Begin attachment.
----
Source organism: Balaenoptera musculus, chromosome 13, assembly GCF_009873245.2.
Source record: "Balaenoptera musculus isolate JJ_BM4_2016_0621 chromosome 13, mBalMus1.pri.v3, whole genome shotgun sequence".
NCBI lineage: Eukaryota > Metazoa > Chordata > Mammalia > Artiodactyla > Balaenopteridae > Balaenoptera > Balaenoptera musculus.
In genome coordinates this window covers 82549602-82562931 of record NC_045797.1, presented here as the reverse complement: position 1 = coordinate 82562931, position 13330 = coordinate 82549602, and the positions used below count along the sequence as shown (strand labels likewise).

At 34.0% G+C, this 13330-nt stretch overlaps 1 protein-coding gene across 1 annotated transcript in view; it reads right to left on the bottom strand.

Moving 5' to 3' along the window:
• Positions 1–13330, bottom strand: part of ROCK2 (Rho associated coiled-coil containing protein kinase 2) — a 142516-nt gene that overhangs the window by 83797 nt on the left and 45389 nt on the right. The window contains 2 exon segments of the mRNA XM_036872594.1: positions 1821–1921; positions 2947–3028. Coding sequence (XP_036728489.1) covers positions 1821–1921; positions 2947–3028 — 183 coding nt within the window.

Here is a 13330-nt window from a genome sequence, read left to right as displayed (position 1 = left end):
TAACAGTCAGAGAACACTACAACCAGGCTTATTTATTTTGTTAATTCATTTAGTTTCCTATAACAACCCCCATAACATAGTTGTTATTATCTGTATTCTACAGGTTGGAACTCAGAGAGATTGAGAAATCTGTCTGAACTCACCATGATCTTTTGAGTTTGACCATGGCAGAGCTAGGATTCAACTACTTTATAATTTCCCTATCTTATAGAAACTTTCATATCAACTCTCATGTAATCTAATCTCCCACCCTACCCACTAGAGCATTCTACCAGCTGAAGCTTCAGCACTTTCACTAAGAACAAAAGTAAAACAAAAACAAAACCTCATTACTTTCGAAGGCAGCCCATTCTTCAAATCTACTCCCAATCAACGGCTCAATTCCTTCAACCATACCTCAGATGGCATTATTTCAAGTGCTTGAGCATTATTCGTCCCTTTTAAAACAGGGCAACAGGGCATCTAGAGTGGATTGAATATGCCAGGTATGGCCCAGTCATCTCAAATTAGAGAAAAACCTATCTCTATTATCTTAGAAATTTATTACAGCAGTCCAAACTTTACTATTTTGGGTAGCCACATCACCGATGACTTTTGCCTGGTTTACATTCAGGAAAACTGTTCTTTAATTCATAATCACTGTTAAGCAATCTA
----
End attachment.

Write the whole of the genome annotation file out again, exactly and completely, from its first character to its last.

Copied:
Source organism: Balaenoptera musculus, chromosome 13, assembly GCF_009873245.2.
Source record: "Balaenoptera musculus isolate JJ_BM4_2016_0621 chromosome 13, mBalMus1.pri.v3, whole genome shotgun sequence".
NCBI lineage: Eukaryota > Metazoa > Chordata > Mammalia > Artiodactyla > Balaenopteridae > Balaenoptera > Balaenoptera musculus.
In genome coordinates this window covers 82549602-82562931 of record NC_045797.1, presented here as the reverse complement: position 1 = coordinate 82562931, position 13330 = coordinate 82549602, and the positions used below count along the sequence as shown (strand labels likewise).

At 34.0% G+C, this 13330-nt stretch overlaps 1 protein-coding gene across 1 annotated transcript in view; it reads right to left on the bottom strand.

Moving 5' to 3' along the window:
• Positions 1–13330, bottom strand: part of ROCK2 (Rho associated coiled-coil containing protein kinase 2) — a 142516-nt gene that overhangs the window by 83797 nt on the left and 45389 nt on the right. The window contains 2 exon segments of the mRNA XM_036872594.1: positions 1821–1921; positions 2947–3028. Coding sequence (XP_036728489.1) covers positions 1821–1921; positions 2947–3028 — 183 coding nt within the window.

Here is a 13330-nt window from a genome sequence, read left to right as displayed (position 1 = left end):
TAACAGTCAGAGAACACTACAACCAGGCTTATTTATTTTGTTAATTCATTTAGTTTCCTATAACAACCCCCATAACATAGTTGTTATTATCTGTATTCTACAGGTTGGAACTCAGAGAGATTGAGAAATCTGTCTGAACTCACCATGATCTTTTGAGTTTGACCATGGCAGAGCTAGGATTCAACTACTTTATAATTTCCCTATCTTATAGAAACTTTCATATCAACTCTCATGTAATCTAATCTCCCACCCTACCCACTAGAGCATTCTACCAGCTGAAGCTTCAGCACTTTCACTAAGAACAAAAGTAAAACAAAAACAAAACCTCATTACTTTCGAAGGCAGCCCATTCTTCAAATCTACTCCCAATCAACGGCTCAATTCCTTCAACCATACCTCAGATGGCATTATTTCAAGTGCTTGAGCATTATTCGTCCCTTTTAAAACAGGGCAACAGGGCATCTAGAGTGGATTGAATATGCCAGGTATGGCCCAGTCATCTCAAATTAGAGAAAAACCTATCTCTATTATCTTAGAAATTTATTACAGCAGTCCAAACTTTACTATTTTGGGTAGCCACATCACCGATGACTTTTGCCTGGTTTACATTCAGGAAAACTGTTCTTTAATTCATAATCACTGTTAAGCAATCTA